Los Banos varsity trap squad finished second nationally
08/15/2014 11:12 AM
08/17/2014 11:40 AM
The Los Banos Tigers Trap Team’s varsity squad made the trek to Sparta, Ill., last week for the AIM-ATA Grand Nationals, and came away with second place after hitting 987 out of 1,000 targets.
“Obviously, the boys did well,” Los Banos coach Darrell Mello said. “At one point, we did two rounds where it was a perfect score, where nobody missed. That’s 250 rounds with no misses. That was a highlight for us.”
The highest score of the bunch went to Aaron Baumgartner, who shot 199 of his 200 targets. Josh Lopes and Jared Crist each added 198, and D.J. Mello and Jason Chew each went for 196. The squad lost out to the Arkansas Razorbacks, an all-star team from The Natural State that shot 992.
“The team that beat us was awesome. They only dropped eight birds out of 1,000,” Mello said. “They were hand-picked from the state, plucked from different clubs. They put together a dream team, which was obviously very impressive. But my boys are all from the same club, we don’t stack nobody.”
The Los Banos squad carried an impressive resume into the national shoot as the first team to ever win all three California state championships – the CYSSA (California Youth Shooting Sports Association), the SCTP (Scholastic Clay Target Program) and the AIM (Academics, Integrity and Marksmanship, the youth arm of the Amateur Trapshooting Association).
“We had our shirts with all three logos on it, with 2014 state champions with AIM, CYSSA and SCTP. We were definitely qualified to make a national championship bid,” Mello said. “Last year we went with a JV team and came in seventh place. If we shot this score last year, we would have won hands down, but they had something like a 30 percent increase in participation.”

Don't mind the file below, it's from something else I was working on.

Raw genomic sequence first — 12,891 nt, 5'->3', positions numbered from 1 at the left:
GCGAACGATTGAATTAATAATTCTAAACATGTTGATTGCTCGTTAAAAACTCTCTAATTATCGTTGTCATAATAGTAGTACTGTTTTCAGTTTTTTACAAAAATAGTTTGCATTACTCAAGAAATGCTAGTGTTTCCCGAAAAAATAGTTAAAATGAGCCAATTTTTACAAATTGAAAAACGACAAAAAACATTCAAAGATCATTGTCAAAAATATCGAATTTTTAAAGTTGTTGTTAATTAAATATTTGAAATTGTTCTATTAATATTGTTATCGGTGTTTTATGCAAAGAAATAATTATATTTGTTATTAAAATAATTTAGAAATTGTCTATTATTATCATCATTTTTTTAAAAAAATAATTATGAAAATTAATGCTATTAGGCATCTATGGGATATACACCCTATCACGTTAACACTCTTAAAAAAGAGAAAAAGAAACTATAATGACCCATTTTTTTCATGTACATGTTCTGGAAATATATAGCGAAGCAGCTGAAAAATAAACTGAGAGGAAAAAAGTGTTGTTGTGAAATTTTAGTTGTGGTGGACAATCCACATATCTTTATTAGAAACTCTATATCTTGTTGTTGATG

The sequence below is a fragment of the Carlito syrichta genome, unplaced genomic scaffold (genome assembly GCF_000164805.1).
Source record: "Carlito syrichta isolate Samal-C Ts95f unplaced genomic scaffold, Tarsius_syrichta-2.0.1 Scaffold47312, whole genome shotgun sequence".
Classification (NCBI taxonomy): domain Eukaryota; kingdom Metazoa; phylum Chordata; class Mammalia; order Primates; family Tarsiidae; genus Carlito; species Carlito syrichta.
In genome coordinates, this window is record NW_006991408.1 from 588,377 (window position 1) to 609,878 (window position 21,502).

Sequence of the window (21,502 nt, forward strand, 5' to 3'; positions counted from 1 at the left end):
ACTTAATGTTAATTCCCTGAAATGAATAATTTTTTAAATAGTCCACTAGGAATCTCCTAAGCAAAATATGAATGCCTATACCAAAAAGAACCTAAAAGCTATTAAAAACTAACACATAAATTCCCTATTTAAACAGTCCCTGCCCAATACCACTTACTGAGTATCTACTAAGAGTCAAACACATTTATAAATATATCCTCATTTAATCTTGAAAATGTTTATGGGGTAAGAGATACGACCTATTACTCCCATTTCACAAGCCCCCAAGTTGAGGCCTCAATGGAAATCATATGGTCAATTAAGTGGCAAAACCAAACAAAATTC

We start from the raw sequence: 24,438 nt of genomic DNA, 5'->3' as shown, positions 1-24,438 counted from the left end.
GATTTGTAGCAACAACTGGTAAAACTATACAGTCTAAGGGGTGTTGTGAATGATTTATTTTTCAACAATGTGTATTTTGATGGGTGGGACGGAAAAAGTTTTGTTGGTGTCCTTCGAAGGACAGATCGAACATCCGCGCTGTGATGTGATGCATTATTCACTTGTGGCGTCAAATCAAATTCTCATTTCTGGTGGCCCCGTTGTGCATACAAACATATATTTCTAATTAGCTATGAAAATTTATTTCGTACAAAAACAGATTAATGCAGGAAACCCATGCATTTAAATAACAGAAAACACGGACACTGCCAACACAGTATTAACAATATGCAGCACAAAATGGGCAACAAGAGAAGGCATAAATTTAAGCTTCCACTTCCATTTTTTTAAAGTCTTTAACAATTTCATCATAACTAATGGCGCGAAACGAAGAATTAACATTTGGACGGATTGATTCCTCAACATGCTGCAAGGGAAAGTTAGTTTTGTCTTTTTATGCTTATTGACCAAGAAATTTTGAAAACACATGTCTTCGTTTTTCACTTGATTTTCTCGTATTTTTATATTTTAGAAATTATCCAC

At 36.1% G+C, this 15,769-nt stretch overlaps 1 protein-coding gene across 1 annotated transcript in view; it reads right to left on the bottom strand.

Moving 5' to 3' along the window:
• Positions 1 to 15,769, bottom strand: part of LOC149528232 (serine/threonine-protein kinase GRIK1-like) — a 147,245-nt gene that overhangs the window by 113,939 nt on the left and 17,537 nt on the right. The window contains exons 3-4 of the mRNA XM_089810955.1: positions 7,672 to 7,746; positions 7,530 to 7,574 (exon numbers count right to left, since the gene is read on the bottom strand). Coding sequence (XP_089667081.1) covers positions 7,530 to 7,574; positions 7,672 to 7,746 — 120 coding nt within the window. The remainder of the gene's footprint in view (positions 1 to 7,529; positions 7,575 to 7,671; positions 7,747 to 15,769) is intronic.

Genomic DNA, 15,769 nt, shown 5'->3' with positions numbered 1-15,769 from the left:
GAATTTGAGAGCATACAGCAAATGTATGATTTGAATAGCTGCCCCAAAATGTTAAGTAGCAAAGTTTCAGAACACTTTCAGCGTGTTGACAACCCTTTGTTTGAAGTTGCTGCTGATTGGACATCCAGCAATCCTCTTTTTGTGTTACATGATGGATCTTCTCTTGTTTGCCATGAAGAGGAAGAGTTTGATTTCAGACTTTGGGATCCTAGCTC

Lopes hit all 100 targets on the first day of competition, with Mello and Baumgartner right behind at 99. As a team, the Tigers were one target behind the Razorbacks after the first day, with another team from Arkansas tied with the Tigers and another one target behind in fourth place. Three birds separated the top four teams.
“It was probably the tightest competition we’ve been in,” Mello said.
Individually, Baumgartner’s 199 wasn’t good enough to get him placed – Mello said eight shooters carded a perfect 200.
“There were some awesome shooters,” Mello said. “Basically, if you missed one bird, you’re out of placing contention. There was no room for error.”
In addition to the five shooters, Scott Crist, Jared’s younger brother, competed individually in the sub-junior category, hitting 195 of 200 targets.
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